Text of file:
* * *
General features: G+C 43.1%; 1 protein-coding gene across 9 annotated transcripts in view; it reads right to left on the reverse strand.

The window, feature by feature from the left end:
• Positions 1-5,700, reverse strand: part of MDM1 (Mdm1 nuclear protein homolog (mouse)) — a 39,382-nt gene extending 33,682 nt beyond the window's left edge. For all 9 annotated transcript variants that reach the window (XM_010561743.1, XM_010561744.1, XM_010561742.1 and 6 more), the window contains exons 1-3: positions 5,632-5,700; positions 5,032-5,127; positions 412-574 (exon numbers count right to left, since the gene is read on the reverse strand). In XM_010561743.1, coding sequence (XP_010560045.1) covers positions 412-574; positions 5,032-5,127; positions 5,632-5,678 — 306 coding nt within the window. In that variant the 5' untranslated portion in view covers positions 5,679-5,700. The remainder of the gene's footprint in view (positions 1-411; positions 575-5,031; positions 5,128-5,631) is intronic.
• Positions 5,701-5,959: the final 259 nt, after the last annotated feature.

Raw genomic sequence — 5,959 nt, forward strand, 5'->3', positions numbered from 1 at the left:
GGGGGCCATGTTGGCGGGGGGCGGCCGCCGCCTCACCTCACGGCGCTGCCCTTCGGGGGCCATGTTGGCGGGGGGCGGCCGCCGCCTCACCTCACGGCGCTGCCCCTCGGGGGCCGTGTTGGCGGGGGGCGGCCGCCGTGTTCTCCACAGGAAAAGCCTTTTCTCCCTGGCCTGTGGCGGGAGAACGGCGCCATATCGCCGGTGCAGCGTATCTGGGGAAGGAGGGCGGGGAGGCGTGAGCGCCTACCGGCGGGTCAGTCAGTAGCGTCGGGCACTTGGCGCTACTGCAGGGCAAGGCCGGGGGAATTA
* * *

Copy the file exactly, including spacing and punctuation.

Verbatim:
General features: G+C 43.1%; 1 protein-coding gene across 9 annotated transcripts in view; it reads right to left on the reverse strand.

The window, feature by feature from the left end:
• Positions 1-5,700, reverse strand: part of MDM1 (Mdm1 nuclear protein homolog (mouse)) — a 39,382-nt gene extending 33,682 nt beyond the window's left edge. For all 9 annotated transcript variants that reach the window (XM_010561743.1, XM_010561744.1, XM_010561742.1 and 6 more), the window contains exons 1-3: positions 5,632-5,700; positions 5,032-5,127; positions 412-574 (exon numbers count right to left, since the gene is read on the reverse strand). In XM_010561743.1, coding sequence (XP_010560045.1) covers positions 412-574; positions 5,032-5,127; positions 5,632-5,678 — 306 coding nt within the window. In that variant the 5' untranslated portion in view covers positions 5,679-5,700. The remainder of the gene's footprint in view (positions 1-411; positions 575-5,031; positions 5,128-5,631) is intronic.
• Positions 5,701-5,959: the final 259 nt, after the last annotated feature.

Raw genomic sequence — 5,959 nt, forward strand, 5'->3', positions numbered from 1 at the left:
GGGGGCCATGTTGGCGGGGGGCGGCCGCCGCCTCACCTCACGGCGCTGCCCTTCGGGGGCCATGTTGGCGGGGGGCGGCCGCCGCCTCACCTCACGGCGCTGCCCCTCGGGGGCCGTGTTGGCGGGGGGCGGCCGCCGTGTTCTCCACAGGAAAAGCCTTTTCTCCCTGGCCTGTGGCGGGAGAACGGCGCCATATCGCCGGTGCAGCGTATCTGGGGAAGGAGGGCGGGGAGGCGTGAGCGCCTACCGGCGGGTCAGTCAGTAGCGTCGGGCACTTGGCGCTACTGCAGGGCAAGGCCGGGGGAATTA